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By Susan King and Rene Lynch, Los Angeles Times (TNS)

LOS ANGELES — Birdman soared at the 87th Academy Awards on Sunday, winning best film as well as directing honors for Alejandro G. Iñárritu.

The dark comedy, starring Michael Keaton as a washed-up movie superhero who seeks redemption on the Broadway stage, won four Oscars, including original screenplay and cinematography.

Heading into Sunday’s ceremony at the Dolby Theatre in Hollywood, Birdman was pitted against Boyhood, Richard Linklater’s unique coming-of-age story shot over a 12-year period. But Boyhood managed to win only one Academy Award: Patricia Arquette for supporting actress as a beleaguered single mom.

Arquette’s win was expected as were the other three acting honors.

Julianne Moore won lead actress for playing a professor with early Alzheimer’s in Still Alice, while Eddie Redmayne won lead actor for portraying theoretical physicist Stephen Hawking and his struggle with ALS in The Theory of Everything.

J.K. Simmons won supporting actor for his ruthless music teacher in Whiplash.

The quartet had not only been critical darlings this awards season but had nabbed nearly every top honor in their categories, including the Golden Globe, the Screen Actors Guild Award and the BAFTA.

The star-studded ceremony at times turned political, with equal pay, women’s rights, and the struggle for justice — especially for minorities and immigrants — taking center stage.

Iñárritu called for better treatment of Mexican immigrants in America as well as a better government for Mexicans. Singer-songwriters John Legend and rapper Common earned Oscars for original song for “Glory” from the movie Selma, the historical drama about the Rev. Martin Luther King Jr.’s crusade for voting equality. And Legend took the moment to eloquently question how much has really changed in the past half century.

“Selma is now,” Legend said, “because the struggle for justice is right now.” He went on to say that voting rights are being compromised in some parts of the country and called America “the most incarcerated country in the world,” adding that more black men are under the control of the correctional system than were enslaved in 1850.

Arquette used her acceptance speech to call for equality and wage parity for women.

But there was plenty of entertainment, with Lady Gaga performing a rousing medley from The Sound of Music, which is celebrating its 50th anniversary. She was hugged at the finish by the film’s star, Julie Andrews, who gave the original score Oscar to Alexandre Desplat for The Grand Budapest Hotel.

The win meant that Wes Anderson’s whimsical comedy about an eccentric hotel concierge also won four Oscars. Besides score, Budapest won Oscars for production and costume design as well as makeup and hairstyling.

Meanwhile, Whiplash, a drama about a young drummer and his ruthless teacher, won three — for editing, sound mixing and for Simmons.

“I am grateful every day for the most remarkable person I know, my wife,” Simmons said, commenting on her “love, kindness, wisdom, sacrifice.” He then goaded his two kids — as well as kids everywhere — to call, not text, their parents.

Graham Moore got a rousing standing ovation from the star-studded audience as he accepted his trophy for adapted screenplay for The Imitation Game, about the struggles of gay Enigma code breaker Alan Turing, who eventually committed suicide.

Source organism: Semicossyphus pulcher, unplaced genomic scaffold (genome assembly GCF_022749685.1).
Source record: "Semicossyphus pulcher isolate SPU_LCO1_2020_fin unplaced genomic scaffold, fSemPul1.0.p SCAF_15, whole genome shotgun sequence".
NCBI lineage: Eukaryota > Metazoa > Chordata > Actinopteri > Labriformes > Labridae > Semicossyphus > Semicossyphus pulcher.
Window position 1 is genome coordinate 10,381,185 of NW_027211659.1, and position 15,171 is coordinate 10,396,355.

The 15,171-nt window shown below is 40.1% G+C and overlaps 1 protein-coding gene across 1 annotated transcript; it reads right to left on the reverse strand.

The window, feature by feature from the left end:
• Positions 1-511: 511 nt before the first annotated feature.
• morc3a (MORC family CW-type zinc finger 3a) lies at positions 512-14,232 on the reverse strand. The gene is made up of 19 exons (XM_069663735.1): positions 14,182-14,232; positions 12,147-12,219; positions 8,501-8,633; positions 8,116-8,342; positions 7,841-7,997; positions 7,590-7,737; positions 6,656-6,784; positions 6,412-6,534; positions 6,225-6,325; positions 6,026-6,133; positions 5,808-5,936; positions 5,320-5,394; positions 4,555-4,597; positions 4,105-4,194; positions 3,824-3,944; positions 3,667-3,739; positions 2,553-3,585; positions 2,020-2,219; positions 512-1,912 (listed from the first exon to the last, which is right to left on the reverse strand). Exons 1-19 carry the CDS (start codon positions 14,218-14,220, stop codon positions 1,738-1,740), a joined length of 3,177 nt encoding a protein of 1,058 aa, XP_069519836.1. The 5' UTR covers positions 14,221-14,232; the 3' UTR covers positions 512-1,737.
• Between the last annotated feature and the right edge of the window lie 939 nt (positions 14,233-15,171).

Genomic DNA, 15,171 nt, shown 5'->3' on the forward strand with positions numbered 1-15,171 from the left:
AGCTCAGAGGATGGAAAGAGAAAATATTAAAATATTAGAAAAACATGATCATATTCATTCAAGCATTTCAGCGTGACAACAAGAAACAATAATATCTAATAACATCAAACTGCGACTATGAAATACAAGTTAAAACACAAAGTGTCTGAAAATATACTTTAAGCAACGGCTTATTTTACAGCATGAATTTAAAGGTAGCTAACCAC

After thanking friends, family and co-workers, Moore said that at 16 he tried to kill himself because “I felt weird and different, and I felt like I didn’t belong.” He said his trophy sends a message to all of those who feel like they’re weird and don’t belong. “Yes, you do,” he said, welling with emotion. “Stay weird, stay different, and then when it’s your turn, and you’re standing on the stage, pass along the same message.”

In other honors, Disney claimed two Oscars — one for animated feature for Big Hero 6 and the other for animated short for Feast. Interstellar took honors for visual effects. American Sniper won for sound editing. The best foreign language film went to Poland’s Ida, which has been an awards season favorite. And The Phone Call won for live action short film. Citizenfour won for documentary. Crisis Hotline: Veterans Press 1 won for documentary short subject.

Host Neil Patrick Harris kicked off the awards with a valentine to the movies — but with a bite.

“Tonight we honor Hollywood’s best and whitest, er, brightest,” he quipped as he opened the show, referring to controversy over the lack of diversity in the nominees. He then moved into a lavish musical number celebrating the films with dazzling special effects that placed him in such films as Star Wars and Risky Business.

Photo: Alejandro G. Iñárritu accepts the award for best director for Birdman or (The Unexpected Virtue of Ignorance), in the press room of the 87th Academy Awards on Sunday, Feb. 22, 2015, at the Dolby Theatre in Hollywood. (Ian West/PA Wire/TNS)


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Mark Meadows

Donald Trump’s White House Chief of Staff Mark Meadows wanted a presidential pardon. He had facilitated key stages of Trump’s attempted 2020 coup, linking the insurrectionists to the highest reaches of the White House and Congress.

But ultimately, Meadows failed to deliver what Trump most wanted, which was convincing others in government to overturn the 2020 election. And then his subordinates, White House security staff, thwarted Trump’s plan to march with a mob into the Capitol.

Meadows’ role has become clearer with each January 6 hearing. Earlier hearings traced how his attempted Justice Department takeover failed. The fake Electoral College slates that Meadows had pushed were not accepted by Congress. The calls by Trump to state officials that he had orchestrated to “find votes” did not work. Nor could Meadows convince Vice-President Mike Pence to ignore the official Electoral College results and count pro-Trump forgeries.